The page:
Sid Kirchheimer, author of "Scam-Proof Your Life" and more than a dozen other books, covers consumer and health issues for AARP Media.

What to Know About the ‘Can You Hear Me?’ Scam

Chances are, you’ve heard about the so-called Can You Hear Me? scam. For months, officials from local police to the Federal Communications Commission (FCC) have warned, via generous media coverage, about phone calls designed to get you to say yes, reportedly so scammers can make unauthorized charges to your credit card. This ongoing ploy gets its name from this usual scenario: Your phone rings, usually displaying a local phone number on caller ID to increase the odds you’ll answer. After …

Beware of These Last-Minute Tax Scams, Even if You Already Filed

As the April 18 filing deadline looms, a new wave of tax scams is heating up. Whether you’ve already filed your 2016 return — and especially if not — here’s how to protect yourself from these last-minute schemes currently making the rounds. Don’t trust “update” requests. One popular phishing ploy this time of year involves emails supposedly from tax software providers such as TurboTax or TaxAct. They request users to “update” their information. “These ruses generally urge taxpayers to give …

Fear by Phone: High Anxiety for You, High Profits for Scammers

The telephone is a scammer’s best weapon, used in 77 percent of money-netting schemes, according to the government’s latest scam-tracking data. The best ammo: fear, and here’s how it bangs best for the biggest bucks: “Official” intimidation. The most profitable and most played schemes have fraudsters posing from a government agency — Medicare, the Social Security Administration, the FBI, local police and, of course, the IRS. (Until it was busted last year, one India-based ring of IRS impostors was netting …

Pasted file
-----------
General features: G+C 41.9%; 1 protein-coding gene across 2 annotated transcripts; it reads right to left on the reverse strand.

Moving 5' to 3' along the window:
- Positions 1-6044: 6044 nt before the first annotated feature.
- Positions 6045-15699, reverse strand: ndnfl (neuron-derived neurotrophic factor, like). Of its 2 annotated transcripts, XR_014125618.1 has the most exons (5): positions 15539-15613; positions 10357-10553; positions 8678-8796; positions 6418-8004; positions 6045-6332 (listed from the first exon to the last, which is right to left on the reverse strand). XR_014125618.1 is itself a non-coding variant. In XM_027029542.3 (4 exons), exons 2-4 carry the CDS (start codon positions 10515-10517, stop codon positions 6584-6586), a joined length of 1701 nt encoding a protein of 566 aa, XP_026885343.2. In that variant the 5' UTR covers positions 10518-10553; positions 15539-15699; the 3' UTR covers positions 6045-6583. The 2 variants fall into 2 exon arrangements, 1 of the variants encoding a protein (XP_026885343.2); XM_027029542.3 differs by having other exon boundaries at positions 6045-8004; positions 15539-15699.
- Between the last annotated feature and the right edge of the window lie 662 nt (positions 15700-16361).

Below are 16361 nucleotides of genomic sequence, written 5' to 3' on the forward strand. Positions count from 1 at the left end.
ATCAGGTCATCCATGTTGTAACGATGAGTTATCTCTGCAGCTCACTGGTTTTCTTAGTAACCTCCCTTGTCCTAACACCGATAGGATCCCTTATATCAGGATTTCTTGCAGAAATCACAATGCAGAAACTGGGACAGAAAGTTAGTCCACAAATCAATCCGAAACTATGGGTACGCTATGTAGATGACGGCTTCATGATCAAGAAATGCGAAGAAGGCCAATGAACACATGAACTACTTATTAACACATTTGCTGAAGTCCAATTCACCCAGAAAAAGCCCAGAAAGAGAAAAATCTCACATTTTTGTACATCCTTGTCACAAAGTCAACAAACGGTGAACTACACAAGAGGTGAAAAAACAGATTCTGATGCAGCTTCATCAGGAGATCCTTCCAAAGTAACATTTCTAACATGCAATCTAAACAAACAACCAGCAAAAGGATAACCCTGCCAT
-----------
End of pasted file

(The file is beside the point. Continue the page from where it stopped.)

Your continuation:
Why and How College Students Are Scammed

College students are ideal victims for identity theft, with clean or nonexistent credit histories ripe for exploitation … and often clueless about their risks and value to scammers. They are more likely to post birth dates and other personal nuggets on social media that can be pieced together by Facebook-trawling identity thieves, and to use public Wi-Fi for risky online shopping, banking and email. They’re also more apt to open links touting free music and games (that actually hide computer …

Spring Cleaning for Scam-Proofing

Spring cleaning shouldn’t end with a yard sale or Goodwill drop-off. Here are some seasonally appropriate sprucing tips to reduce your risk of identity theft and other fraud. Wallet. Clean it of what you shouldn’t be carrying. These include your Social Security card (unless you’re heading to an SSA office), cheat sheets with PINs or passwords for bank cards or online accounts, spare keys for your home or car, and blank checks. Unless you’re heading to a doctor or health …

FTC: Impostor Scams Surpass ID Theft (but Debt Collection Remains Top Complaint)

More Americans last year complained about scammers playing an identity — most often, that of an IRS or other government official — than stealing theirs. In its 2016 Consumer Sentinel Network Data Book, released last week, the Federal Trade Commission (FTC) said impostor scams surpassed identity theft for the first time, becoming the second most common category of consumer complaints. Debt collection remained the top consumer gripe, generating 859,090 complaints (28 percent of the total) — more than the combined …